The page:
Aaron “Mann”darin conquers China

Ella Bartlett, Editor in chief

After a 36 hour trip across the Pacific ocean, junior Aaron Mann did a headfirst dive into a country where he only knew the language and how long he’d be there: six weeks.


Traveling abroad, like Mann did this summer to Suzhou, China, can be very expensive and short-lived. However, this one was completely on a scholarship, and he learned more than his fair share as well.


“I sent an application in [last] fall, and got past that, and then there was an interview,” Mann said. The process, with about 15% selectivity, is put in place by the National Security Language Initiative for Youth (or NSLI-Y). This organization sends about 300 students abroad every year, including trips to cultures where their languages are less widely-taught, like Arabic or Russian.


Chinese isn’t an easy language to learn, either. There are many different dialects (practically in every city) that branch off from the main one, Mandarin.


“This is my fifth year [studying Chinese],” Mann said. “I started with a tutor who was an Iowa State grad student.”


His host family, which included a high school student of his age, helped him feel immersed and really get into the culture.


“[My family] didn’t help me with my homework, but they spoke with me a lot, and that was probably the most important part,” Mann said.


Mann did not only study the language while he was there. The culture and norms, he recalled learning, are vastly different.


“It seems like China is all strict about etiquette, but they don’t have table etiquette like we do,” Mann said. “Spitting everywhere is fine.”


Just like we would be surprised about the French or Italian’s tendency to eat dinner past 8pm, or some African traditions to be very laid back about deadlines and time, the Chinese simply have different customs.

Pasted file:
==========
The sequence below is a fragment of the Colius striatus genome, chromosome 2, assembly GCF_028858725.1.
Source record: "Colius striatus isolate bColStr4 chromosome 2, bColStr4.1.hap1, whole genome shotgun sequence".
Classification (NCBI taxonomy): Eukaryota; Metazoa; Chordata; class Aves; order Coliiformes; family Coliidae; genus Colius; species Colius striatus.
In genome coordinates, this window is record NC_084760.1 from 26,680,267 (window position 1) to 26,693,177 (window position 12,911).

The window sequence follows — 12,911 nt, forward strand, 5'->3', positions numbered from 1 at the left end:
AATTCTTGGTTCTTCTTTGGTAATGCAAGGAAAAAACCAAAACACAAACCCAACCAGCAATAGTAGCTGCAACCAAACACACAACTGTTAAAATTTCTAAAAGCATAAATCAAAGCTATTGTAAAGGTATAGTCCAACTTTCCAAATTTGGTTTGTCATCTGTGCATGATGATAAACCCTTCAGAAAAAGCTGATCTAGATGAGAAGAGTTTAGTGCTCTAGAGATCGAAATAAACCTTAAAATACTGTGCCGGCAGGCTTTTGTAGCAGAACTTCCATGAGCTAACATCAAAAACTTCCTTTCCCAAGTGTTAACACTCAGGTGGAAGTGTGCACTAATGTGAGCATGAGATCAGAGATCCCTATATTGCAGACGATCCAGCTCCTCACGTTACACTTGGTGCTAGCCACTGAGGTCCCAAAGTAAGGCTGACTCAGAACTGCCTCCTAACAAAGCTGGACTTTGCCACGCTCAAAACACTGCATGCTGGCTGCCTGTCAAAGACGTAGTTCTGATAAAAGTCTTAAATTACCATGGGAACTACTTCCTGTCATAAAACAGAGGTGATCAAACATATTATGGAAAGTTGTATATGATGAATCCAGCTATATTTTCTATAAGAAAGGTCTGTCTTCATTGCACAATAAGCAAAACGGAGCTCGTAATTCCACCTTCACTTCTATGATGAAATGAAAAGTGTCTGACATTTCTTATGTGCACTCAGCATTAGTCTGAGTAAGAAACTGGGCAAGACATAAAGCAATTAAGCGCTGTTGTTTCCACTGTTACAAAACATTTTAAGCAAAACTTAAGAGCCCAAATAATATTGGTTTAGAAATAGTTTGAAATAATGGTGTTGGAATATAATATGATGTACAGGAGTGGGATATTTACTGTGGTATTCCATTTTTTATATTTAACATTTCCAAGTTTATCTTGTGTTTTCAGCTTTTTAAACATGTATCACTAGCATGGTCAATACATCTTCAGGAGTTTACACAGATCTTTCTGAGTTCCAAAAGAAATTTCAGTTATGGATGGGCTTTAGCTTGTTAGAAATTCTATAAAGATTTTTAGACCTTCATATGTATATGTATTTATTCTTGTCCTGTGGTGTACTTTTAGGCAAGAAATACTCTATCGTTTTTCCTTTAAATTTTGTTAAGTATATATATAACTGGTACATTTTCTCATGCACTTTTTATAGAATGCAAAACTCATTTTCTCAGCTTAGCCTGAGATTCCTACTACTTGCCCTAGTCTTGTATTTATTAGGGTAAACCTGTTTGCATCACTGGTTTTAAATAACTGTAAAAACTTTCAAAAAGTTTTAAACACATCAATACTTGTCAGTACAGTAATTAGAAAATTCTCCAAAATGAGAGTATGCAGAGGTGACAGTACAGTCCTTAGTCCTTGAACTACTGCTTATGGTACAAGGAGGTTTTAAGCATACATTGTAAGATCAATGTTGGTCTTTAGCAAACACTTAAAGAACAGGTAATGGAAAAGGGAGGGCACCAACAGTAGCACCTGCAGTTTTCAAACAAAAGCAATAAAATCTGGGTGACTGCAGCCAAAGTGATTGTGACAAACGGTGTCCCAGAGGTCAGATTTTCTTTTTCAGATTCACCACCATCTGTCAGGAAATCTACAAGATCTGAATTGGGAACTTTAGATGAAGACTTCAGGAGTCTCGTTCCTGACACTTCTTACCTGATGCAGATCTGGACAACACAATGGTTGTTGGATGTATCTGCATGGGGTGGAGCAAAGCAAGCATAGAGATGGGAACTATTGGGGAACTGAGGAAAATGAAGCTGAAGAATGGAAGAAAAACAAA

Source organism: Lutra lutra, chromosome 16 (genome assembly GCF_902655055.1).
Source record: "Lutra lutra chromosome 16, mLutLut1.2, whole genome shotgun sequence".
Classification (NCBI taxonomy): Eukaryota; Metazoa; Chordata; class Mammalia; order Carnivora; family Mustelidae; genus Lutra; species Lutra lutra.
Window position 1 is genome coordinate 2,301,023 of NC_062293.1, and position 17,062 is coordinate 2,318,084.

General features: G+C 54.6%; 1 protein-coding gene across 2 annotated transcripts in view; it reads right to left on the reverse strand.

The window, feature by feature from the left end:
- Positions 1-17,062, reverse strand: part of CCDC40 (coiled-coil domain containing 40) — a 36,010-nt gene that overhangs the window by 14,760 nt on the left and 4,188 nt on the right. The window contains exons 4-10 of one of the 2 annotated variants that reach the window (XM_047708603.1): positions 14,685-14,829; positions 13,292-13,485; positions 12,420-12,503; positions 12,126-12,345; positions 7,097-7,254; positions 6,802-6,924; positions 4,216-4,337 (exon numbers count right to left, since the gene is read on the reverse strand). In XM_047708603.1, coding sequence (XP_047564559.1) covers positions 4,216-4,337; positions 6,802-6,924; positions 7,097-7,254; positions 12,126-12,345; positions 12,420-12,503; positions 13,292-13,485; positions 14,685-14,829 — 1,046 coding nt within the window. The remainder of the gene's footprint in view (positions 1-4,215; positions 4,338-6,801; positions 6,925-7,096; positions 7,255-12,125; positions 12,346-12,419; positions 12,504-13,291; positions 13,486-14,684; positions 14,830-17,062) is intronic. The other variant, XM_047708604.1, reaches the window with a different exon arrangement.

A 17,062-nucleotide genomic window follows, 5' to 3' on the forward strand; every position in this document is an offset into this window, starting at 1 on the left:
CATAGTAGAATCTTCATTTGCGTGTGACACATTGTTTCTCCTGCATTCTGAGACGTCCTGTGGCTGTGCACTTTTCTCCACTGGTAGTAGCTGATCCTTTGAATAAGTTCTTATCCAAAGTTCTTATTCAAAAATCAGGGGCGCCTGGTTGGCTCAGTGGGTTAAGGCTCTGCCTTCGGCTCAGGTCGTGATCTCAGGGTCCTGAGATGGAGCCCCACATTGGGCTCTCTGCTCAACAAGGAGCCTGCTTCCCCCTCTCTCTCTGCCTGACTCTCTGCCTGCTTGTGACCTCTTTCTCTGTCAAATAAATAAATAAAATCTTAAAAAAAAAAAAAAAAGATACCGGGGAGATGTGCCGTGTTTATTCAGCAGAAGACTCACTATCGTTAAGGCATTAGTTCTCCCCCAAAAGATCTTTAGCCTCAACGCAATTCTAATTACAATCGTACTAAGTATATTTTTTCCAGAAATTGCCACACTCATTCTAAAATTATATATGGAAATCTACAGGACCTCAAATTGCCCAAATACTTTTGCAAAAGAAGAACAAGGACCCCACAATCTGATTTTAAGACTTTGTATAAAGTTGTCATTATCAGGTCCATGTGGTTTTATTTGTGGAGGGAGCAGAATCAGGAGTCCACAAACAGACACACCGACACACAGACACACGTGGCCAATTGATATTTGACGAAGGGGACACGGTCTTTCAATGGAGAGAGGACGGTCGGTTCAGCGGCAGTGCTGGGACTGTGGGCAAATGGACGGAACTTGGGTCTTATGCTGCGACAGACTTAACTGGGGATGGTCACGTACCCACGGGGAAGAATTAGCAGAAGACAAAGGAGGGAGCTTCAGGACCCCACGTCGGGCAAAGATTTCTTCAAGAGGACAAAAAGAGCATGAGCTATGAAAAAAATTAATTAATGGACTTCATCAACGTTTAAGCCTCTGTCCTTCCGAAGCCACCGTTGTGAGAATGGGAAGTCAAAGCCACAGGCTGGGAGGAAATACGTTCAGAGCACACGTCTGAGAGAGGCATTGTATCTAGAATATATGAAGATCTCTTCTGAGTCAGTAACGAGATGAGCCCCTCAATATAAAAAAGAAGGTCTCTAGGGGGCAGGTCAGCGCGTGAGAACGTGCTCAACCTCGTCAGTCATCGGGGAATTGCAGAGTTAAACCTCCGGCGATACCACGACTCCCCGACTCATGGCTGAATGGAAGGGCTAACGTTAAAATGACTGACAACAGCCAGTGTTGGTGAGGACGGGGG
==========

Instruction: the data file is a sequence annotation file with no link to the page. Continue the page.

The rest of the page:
“Gift giving is important there,” Mann said, commenting later on how many things were judged by their price tags. A different way of going about things can be a little startling, but Mann said, “As an American going there, it wasn’t as bad because they kind of expected me to screw up.”


Mann said he really knew for the first time what it was like to be a foreigner, as well as to see really where other countries get American stereotypes. “In the airports, you can see some pretty horrible Americans,” Mann said.


An experience that he will take with him throughout the rest of his life, his six weeks in China were spent well, listening to citar concerts and climbing mountains when he wasn’t learning about the language or trying to adjust to the culture.


“Most of the stuff I remember is what I did with my family,” he said, referring to his mini-trips to places around Suzhou like rock climbing and seeing the grand canal that goes through the city.


He Skyped his family just recently, and his adventures have shown him sides of the world many don’t get to see or appreciate.


“They really want me to come back,” Mann said.